To compare, in May the Commission fined a California man and his companies $945,000 for 189 violations of the No Call Law. Last month, a single violation cost a Nevada company $20,000.

 

Presley to file challenge to new oversight removal law

July 3rd, 2012 No comments

Northern District Public Service Commissioner Brandon Presley intends to challenge the constitutionality of a new law that removes the “carrier of last resort” mandate from AT&T and other layers of oversight from phone companies operating in Mississippi.

Presley, the Commission’s lone Democrat, said in an interview Monday that he sees the potential for rural customers to have their landline phone service eliminated, now that AT&T is no longer mandated by law to provide service to those areas. Presley also said the law’s removing single-line phone service rates from PSC jurisdiction violates the Mississippi Constitution.

Specifically, Presley cites Article 7, Section 186, which requires the Legislature to pass laws that allow for the “supervision” of telephone companies, among others, either by a commission or other entity.

“I intend to challenge this on behalf of little communities like Randolph and Dennis and Dumas – little places where customers have been paying a phone bill all these years, and they don’t deserve to have the rug jerked out from under them or have to pay out the nose is this bill stands,” Presley said.

Presley, who is challenging the bill as a private citizen and not in his capacity as a public service commissioner, said he hopes to file court papers in Hinds County Circuit Court either late this week or early next week.

Beckett: PSC jurisdiction will be included in HB 825

February 29th, 2012 No comments

The House Public Utilities Committee Wednesday morning tabled HB 825, a bill that has caused quite a bit of hue and cry over the past few days.

Most of that has come from members of the Public Service Commission, who were upset that it would strip them of jurisdiction over customer complaints related to AT&T. Northern District Commissioner Brandon Presley and Southern District Commissioner Leonard Bentz have led the charge on that front.

Public Utilities chairman Jim Beckett, R-Bruce, said he hoped to hold another committee meeting Thursday afternoon after the House adjourns to take it up again. The committee decided to table the bill after a flurry of amendments.

Beckett told reporters that the PSC regaining jurisdiction over AT&T customer complaints will be “part of the deal” in any version of the bill that eventually clears committee and is sent to the House floor.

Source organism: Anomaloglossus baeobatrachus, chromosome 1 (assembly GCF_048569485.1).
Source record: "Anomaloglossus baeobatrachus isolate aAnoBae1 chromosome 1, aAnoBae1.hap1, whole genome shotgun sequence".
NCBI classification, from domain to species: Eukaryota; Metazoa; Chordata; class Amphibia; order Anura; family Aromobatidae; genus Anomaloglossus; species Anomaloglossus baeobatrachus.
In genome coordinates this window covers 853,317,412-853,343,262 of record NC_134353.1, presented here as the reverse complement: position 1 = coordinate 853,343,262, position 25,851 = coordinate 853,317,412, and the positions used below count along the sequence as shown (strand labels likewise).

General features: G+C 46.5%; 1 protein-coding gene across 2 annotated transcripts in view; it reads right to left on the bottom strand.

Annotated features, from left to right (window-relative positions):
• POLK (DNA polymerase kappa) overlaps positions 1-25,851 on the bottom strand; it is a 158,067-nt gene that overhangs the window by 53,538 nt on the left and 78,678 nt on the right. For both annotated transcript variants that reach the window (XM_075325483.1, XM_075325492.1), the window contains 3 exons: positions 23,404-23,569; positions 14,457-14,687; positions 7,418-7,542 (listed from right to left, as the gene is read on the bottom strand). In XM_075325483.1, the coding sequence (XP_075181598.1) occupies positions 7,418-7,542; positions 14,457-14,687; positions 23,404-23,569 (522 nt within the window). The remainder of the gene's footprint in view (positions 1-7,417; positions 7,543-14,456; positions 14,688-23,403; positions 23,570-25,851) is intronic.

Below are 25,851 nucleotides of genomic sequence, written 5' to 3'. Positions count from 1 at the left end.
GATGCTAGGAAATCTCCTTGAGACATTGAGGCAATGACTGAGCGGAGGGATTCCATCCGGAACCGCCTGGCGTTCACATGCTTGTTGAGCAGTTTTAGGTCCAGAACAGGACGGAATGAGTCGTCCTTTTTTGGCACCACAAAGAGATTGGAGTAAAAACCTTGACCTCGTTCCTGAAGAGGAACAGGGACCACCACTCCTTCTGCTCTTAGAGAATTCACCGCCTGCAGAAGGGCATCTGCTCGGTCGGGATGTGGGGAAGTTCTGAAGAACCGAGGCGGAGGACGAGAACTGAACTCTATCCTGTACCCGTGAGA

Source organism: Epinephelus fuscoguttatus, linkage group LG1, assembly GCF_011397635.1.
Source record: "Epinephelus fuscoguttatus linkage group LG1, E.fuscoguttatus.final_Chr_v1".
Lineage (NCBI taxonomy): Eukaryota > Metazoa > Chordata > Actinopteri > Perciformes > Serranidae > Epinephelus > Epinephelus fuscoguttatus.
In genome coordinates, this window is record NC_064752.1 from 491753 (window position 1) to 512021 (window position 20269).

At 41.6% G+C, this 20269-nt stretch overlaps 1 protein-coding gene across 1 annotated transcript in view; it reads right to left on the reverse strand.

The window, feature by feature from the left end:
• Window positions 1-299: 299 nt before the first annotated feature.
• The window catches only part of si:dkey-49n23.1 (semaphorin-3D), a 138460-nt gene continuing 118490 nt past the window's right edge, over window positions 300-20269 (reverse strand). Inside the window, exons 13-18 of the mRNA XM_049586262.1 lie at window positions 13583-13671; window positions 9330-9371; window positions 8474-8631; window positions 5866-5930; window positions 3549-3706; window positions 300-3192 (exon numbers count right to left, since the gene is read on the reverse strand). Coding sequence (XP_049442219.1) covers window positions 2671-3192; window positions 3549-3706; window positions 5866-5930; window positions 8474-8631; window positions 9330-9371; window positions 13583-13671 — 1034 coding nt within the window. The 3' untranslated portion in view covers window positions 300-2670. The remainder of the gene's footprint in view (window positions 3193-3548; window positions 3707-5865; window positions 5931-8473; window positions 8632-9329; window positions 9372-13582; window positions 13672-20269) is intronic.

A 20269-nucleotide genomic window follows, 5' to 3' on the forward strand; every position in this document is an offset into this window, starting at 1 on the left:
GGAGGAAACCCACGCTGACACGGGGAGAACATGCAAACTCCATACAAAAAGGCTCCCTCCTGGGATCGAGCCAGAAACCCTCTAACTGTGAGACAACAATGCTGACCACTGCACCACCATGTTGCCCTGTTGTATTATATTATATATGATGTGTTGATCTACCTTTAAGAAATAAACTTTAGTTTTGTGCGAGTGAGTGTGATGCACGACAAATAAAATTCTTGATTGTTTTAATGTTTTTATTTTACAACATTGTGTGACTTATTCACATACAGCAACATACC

“That’s their biggest concern, and it’s the biggest concern I’ve heard from other members,” Beckett said.

What the bill does not do is require AT&T to serve as a “carrier of last resort” in rural areas. It also doesn’t require AT&T to file service data with the PSC.

“It’s a competitive market,” Beckett said. “I don’t see them (AT&T) going out here and flipping the switch and unhooking customers. I think they’ll continue to provide that, and as technology changes I think there will be more and more opportunities for people to get service.”

Mayo Flynt, president of AT&T Mississippi, declined to talk to reporters Wednesday morning.

Bentz, Presley agree: AT&T oversight removal bill bad business

February 24th, 2012 1 comment

The Mississippi Public Service Commission is not particularly known for agreeing on a whole lot.

The opposite of that is true when it comes to House Bill 825. The bill, filed by Rep. Jim Beckett, R-Bruce, has been referred to the Public Utilities Committee, which Beckett chairs.

What the bill would do is essentially remove a lot of functions AT&T performs from PSC jurisdiction. Television and radio stations already enjoy this exemption. The legislation would extend it to AT&T, and shift that oversight to the federal government. That’s the simple explanation, anyway.

Commissioners Leonard Bentz, a Republican who represents the Southern District; and Brandon Presley, a Democrat representing the Northern District, both have issued lengthy statements that generally paint the bill as one of the worst ideas to circulate around the Capitol in some time. That’s significant, because Bentz and Presley don’t see eye to eye all that often.

Presley called it a “corporate wish list.” Bentz said it would make AT&T’s customer service operations — which have become infamous for their ability to frustrate customers — worse.